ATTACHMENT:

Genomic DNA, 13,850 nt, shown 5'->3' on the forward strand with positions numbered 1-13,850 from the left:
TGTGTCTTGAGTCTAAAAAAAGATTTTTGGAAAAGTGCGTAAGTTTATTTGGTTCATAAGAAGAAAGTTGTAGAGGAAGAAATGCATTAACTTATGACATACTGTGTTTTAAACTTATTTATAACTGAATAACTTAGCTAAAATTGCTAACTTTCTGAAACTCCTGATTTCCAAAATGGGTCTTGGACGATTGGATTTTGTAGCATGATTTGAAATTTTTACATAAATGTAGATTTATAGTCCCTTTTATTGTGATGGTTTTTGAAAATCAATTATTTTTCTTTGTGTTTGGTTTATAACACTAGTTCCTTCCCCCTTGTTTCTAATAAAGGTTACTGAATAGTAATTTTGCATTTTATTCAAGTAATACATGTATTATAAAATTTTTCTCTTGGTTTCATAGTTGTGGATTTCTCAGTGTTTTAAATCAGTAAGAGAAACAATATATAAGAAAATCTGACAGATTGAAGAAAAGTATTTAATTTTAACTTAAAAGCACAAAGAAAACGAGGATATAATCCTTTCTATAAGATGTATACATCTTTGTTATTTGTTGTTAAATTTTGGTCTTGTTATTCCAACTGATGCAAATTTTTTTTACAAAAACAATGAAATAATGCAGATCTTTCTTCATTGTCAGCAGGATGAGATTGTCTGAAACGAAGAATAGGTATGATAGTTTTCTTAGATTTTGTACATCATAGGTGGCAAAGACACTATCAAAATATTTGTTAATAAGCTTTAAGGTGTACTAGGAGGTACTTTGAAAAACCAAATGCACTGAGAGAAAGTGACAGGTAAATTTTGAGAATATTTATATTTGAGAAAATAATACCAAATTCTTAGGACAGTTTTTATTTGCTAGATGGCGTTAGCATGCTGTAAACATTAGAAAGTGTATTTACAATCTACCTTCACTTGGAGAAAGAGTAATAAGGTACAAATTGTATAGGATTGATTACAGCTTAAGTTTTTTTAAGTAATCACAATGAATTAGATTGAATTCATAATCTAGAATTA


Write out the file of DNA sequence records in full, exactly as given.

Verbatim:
Genomic DNA, 13,850 nt, shown 5'->3' on the forward strand with positions numbered 1-13,850 from the left:
TGTGTCTTGAGTCTAAAAAAAGATTTTTGGAAAAGTGCGTAAGTTTATTTGGTTCATAAGAAGAAAGTTGTAGAGGAAGAAATGCATTAACTTATGACATACTGTGTTTTAAACTTATTTATAACTGAATAACTTAGCTAAAATTGCTAACTTTCTGAAACTCCTGATTTCCAAAATGGGTCTTGGACGATTGGATTTTGTAGCATGATTTGAAATTTTTACATAAATGTAGATTTATAGTCCCTTTTATTGTGATGGTTTTTGAAAATCAATTATTTTTCTTTGTGTTTGGTTTATAACACTAGTTCCTTCCCCCTTGTTTCTAATAAAGGTTACTGAATAGTAATTTTGCATTTTATTCAAGTAATACATGTATTATAAAATTTTTCTCTTGGTTTCATAGTTGTGGATTTCTCAGTGTTTTAAATCAGTAAGAGAAACAATATATAAGAAAATCTGACAGATTGAAGAAAAGTATTTAATTTTAACTTAAAAGCACAAAGAAAACGAGGATATAATCCTTTCTATAAGATGTATACATCTTTGTTATTTGTTGTTAAATTTTGGTCTTGTTATTCCAACTGATGCAAATTTTTTTTACAAAAACAATGAAATAATGCAGATCTTTCTTCATTGTCAGCAGGATGAGATTGTCTGAAACGAAGAATAGGTATGATAGTTTTCTTAGATTTTGTACATCATAGGTGGCAAAGACACTATCAAAATATTTGTTAATAAGCTTTAAGGTGTACTAGGAGGTACTTTGAAAAACCAAATGCACTGAGAGAAAGTGACAGGTAAATTTTGAGAATATTTATATTTGAGAAAATAATACCAAATTCTTAGGACAGTTTTTATTTGCTAGATGGCGTTAGCATGCTGTAAACATTAGAAAGTGTATTTACAATCTACCTTCACTTGGAGAAAGAGTAATAAGGTACAAATTGTATAGGATTGATTACAGCTTAAGTTTTTTTAAGTAATCACAATGAATTAGATTGAATTCATAATCTAGAATTA